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Retiree says, ‘Use it, don’t lose it’

Mission College alum Edward Woods is an advocate for seniors on state and local panels.

Edward Woods has great advice for people planning to retire: Find a passion in life and pursue it as a second career.

That’s exactly the path that Woods followed. Even at age 71 following a second retirement, he remains active on behalf of senior citizens and as a member of two Mission College advisory panels.

"The only part of me that’s retired is the ‘tired’ part," he likes to joke. "But I just keep going, like the Energizer bunny."

Before his first retirement, Woods worked for 30 years as a merchandising manager and designer in the highly competitive fashion industry in New York and Los Angeles. In his late fifties, Woods decided he wanted to do something less hectic, and at the same time help others. The death of his father helped him decide.

Woods had returned to New York when he learned that his 93-year-old father was ill. The father, who eventually died after surgery, had always enjoyed good health and lived alone. Woods’ visit to his father’s apartment gave him a glimpse of the daily challenges his father faced.

"It made me very aware of the need for care and attention that older people like my dad, living alone, have," he said. "Even when there’s family around, seniors can fall through the cracks and a lot of their needs go unmet."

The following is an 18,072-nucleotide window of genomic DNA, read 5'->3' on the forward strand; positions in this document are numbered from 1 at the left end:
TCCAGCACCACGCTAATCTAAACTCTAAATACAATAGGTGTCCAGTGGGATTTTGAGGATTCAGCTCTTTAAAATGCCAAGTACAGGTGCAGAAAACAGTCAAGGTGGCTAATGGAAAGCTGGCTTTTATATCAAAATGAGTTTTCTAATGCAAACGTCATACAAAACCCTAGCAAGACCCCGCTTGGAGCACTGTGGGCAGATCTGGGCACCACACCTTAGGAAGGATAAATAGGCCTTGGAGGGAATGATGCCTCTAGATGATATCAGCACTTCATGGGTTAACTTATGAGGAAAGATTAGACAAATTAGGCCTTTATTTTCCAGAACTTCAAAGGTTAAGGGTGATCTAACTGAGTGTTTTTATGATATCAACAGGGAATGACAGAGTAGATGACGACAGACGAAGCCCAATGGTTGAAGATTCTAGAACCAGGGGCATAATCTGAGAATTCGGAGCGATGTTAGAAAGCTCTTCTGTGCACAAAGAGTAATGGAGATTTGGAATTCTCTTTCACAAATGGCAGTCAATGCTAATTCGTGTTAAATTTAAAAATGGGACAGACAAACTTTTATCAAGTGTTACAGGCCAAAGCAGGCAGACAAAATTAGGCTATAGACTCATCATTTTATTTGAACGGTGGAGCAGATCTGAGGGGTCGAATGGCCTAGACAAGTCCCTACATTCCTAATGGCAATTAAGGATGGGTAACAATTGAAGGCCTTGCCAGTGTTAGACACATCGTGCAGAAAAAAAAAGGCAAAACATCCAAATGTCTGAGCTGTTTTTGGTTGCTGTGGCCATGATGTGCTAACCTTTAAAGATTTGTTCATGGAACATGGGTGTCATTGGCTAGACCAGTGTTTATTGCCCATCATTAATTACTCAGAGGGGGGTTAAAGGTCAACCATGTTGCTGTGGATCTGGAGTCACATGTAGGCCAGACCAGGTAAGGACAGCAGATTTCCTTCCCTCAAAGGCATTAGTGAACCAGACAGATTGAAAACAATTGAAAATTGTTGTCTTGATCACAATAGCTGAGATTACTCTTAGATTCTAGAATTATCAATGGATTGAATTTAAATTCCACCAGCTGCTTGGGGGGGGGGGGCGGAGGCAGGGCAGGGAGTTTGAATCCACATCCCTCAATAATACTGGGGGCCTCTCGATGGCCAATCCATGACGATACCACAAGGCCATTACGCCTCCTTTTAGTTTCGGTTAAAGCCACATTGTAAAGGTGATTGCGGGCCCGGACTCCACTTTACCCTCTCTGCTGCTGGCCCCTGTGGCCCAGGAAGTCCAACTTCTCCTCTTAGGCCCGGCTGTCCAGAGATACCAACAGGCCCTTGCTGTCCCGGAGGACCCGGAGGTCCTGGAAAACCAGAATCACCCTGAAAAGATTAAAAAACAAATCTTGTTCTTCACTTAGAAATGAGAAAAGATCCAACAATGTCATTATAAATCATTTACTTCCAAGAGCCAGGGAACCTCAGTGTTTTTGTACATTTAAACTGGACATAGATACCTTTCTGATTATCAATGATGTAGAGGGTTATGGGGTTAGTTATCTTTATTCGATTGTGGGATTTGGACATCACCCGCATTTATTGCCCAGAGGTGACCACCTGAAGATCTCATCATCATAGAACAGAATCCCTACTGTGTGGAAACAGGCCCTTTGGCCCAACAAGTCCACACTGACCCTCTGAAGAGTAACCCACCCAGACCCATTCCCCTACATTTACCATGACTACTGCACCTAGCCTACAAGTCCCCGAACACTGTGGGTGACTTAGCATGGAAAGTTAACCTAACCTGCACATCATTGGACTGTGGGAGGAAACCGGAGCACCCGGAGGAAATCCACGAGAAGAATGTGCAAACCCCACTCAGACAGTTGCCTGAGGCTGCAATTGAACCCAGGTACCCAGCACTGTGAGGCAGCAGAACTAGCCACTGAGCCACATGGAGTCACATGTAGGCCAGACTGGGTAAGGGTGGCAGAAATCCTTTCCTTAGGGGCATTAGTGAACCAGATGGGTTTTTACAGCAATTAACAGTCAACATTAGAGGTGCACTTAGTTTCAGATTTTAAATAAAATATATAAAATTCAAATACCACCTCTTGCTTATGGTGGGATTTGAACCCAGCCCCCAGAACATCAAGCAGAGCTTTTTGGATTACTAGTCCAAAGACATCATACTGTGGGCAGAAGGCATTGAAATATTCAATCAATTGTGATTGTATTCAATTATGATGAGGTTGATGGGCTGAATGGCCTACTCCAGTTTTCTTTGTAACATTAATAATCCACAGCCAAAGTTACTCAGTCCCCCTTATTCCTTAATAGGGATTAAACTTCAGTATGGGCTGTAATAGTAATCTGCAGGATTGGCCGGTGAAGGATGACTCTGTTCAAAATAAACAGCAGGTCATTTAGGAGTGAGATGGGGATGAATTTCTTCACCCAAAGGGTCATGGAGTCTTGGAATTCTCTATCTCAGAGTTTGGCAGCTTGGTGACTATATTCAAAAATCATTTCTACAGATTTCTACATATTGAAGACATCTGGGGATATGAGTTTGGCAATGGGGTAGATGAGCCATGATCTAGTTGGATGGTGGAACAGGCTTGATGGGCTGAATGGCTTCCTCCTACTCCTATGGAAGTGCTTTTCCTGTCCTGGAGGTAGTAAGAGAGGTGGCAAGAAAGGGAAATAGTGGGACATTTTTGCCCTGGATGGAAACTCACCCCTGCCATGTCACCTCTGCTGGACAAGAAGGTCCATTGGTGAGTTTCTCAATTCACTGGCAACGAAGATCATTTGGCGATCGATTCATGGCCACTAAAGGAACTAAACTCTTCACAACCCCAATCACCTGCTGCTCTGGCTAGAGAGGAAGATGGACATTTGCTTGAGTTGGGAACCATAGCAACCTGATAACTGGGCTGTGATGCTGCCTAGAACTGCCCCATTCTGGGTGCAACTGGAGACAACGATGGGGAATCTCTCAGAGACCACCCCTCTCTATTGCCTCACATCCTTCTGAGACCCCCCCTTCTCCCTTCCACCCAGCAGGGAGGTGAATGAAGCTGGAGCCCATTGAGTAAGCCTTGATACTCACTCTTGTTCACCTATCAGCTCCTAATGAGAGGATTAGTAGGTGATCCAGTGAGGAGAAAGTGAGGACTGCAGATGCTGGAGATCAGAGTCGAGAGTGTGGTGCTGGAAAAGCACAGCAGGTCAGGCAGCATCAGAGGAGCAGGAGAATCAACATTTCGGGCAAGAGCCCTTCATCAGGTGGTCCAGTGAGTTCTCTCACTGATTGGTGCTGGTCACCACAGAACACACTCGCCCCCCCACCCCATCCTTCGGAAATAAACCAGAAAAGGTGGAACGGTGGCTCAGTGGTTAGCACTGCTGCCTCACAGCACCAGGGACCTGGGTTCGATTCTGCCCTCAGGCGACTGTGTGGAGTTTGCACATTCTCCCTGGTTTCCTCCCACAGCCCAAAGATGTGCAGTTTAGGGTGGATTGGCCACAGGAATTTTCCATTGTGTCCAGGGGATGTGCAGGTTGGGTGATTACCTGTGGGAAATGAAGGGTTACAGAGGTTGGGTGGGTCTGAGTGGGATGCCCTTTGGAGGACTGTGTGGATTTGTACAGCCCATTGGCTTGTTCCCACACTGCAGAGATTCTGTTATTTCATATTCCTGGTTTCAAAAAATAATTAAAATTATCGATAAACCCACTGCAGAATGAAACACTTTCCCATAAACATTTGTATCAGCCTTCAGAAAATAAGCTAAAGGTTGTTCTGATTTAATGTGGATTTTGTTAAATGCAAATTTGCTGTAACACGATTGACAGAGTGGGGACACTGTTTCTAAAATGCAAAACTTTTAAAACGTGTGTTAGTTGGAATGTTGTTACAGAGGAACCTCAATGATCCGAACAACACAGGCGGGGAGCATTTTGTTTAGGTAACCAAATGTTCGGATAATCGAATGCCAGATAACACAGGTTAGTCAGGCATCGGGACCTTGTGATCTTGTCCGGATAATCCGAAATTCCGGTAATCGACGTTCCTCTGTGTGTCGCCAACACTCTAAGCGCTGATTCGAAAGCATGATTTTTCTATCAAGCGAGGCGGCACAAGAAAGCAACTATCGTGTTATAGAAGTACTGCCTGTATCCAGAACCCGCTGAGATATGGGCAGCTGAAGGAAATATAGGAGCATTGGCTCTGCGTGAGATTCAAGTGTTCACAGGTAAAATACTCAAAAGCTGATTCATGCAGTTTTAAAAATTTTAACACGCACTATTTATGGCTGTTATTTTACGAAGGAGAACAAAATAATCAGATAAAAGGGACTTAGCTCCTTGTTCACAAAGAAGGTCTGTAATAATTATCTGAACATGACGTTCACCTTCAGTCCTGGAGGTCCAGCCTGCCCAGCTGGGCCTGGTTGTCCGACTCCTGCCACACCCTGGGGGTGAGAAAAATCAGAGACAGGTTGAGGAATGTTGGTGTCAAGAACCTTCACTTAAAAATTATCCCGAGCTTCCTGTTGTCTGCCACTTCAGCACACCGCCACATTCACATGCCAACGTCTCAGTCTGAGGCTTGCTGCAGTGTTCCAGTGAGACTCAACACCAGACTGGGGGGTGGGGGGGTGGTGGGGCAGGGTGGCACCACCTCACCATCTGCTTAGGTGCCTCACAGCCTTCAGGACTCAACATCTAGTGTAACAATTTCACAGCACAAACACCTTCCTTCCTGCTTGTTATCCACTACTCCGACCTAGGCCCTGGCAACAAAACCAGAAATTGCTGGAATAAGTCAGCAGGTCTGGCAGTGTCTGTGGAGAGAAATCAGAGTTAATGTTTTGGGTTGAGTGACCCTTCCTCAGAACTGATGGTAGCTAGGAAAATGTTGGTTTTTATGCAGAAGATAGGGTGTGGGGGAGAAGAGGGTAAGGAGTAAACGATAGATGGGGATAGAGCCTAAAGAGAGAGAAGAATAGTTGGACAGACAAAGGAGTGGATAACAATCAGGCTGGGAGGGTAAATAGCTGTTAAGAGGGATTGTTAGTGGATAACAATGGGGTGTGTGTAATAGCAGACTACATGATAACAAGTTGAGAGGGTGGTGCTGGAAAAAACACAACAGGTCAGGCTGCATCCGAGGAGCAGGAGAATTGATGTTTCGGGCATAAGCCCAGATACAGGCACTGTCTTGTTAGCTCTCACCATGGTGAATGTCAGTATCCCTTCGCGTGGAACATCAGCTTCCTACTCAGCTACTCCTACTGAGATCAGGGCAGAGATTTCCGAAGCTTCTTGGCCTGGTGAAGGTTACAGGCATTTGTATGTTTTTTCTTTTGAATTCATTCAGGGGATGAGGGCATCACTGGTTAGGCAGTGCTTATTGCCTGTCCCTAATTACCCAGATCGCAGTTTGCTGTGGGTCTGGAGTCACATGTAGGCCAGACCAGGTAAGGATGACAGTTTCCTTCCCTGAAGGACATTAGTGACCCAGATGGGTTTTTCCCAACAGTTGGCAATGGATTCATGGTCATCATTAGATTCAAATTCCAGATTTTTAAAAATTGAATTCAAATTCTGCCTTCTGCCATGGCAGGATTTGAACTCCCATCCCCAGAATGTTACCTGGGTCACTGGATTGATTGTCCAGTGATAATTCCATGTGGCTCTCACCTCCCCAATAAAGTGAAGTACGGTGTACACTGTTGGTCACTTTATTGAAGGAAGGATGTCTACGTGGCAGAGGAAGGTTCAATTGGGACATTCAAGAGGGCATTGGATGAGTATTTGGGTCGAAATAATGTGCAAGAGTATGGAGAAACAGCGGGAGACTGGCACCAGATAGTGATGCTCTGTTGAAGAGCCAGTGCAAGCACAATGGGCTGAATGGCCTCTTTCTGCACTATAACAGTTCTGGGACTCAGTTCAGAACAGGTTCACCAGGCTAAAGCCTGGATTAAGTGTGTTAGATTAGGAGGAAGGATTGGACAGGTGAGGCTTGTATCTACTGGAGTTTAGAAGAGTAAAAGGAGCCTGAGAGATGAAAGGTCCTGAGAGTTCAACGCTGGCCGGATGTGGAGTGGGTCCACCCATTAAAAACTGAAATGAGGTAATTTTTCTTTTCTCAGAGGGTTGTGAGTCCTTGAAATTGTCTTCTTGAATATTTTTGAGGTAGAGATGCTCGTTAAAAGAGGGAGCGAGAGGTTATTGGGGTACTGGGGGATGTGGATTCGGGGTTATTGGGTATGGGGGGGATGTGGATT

Still looking for a second career at the time, he said "…A light bulb just sort of clicked in my head. I began researching gerontology programs and I said, ‘This is what I want to do.’ "

Woods was referred to Mission College, where he met with gerontology department heads Eloise Cantrell and Sandi Lampert. He was sold on the program and two years later, he had earned a certificate in Gerontology. After graduating, Woods went to work as social services director at a Van Nuys health care center with many Alzheimer’s and dementia patients.

"I spent a great deal of time with the families in that job," he said. "So many of them were devastated by their parents’ condition and required a lot of therapy themselves."

Woods works closely with Laura Trejo, general manager of the L.A. City Department of Aging.

After six years, Woods retired again. Sort of. Turns out, he’s just as active as ever as the president of the Council of Aging for the City of Los Angeles and as a Senior Assembly Member of the California Senior Legislature. Both positions put him in the role of advocate and unpaid lobbyist for senior citizens. Woods is also a member of the Mission College Citizens’ Oversight Committee for Proposition A / AA and of the college’s Gerontology program advisory panel.

Given current economic and health care trends, Woods thinks everyone who is within a few years of retirement should consider a second career – preferably doing something they love. A hobby or interest, like art or music, may translate into a part-time job somewhere, he said. And community college is ideal for seniors because it does not require four years of study for certification, he added.

Even more than economics, people on the verge of retirement should think about the quality of life they may face after they walk away from their careers, he believes.

"Unless you love golf or fishing, a lot of retirees wind up as couch potatoes in front of their TV’s all day," he said. "And that leads to poor health and depression."

His advice to seniors: Be active, help others, stay involved, and, above all, keep your mind stimulated.

"I’m a big believer that if you use it, you won’t lose it."

– BY EDUARDO PARDO / Photos: Lydia Chung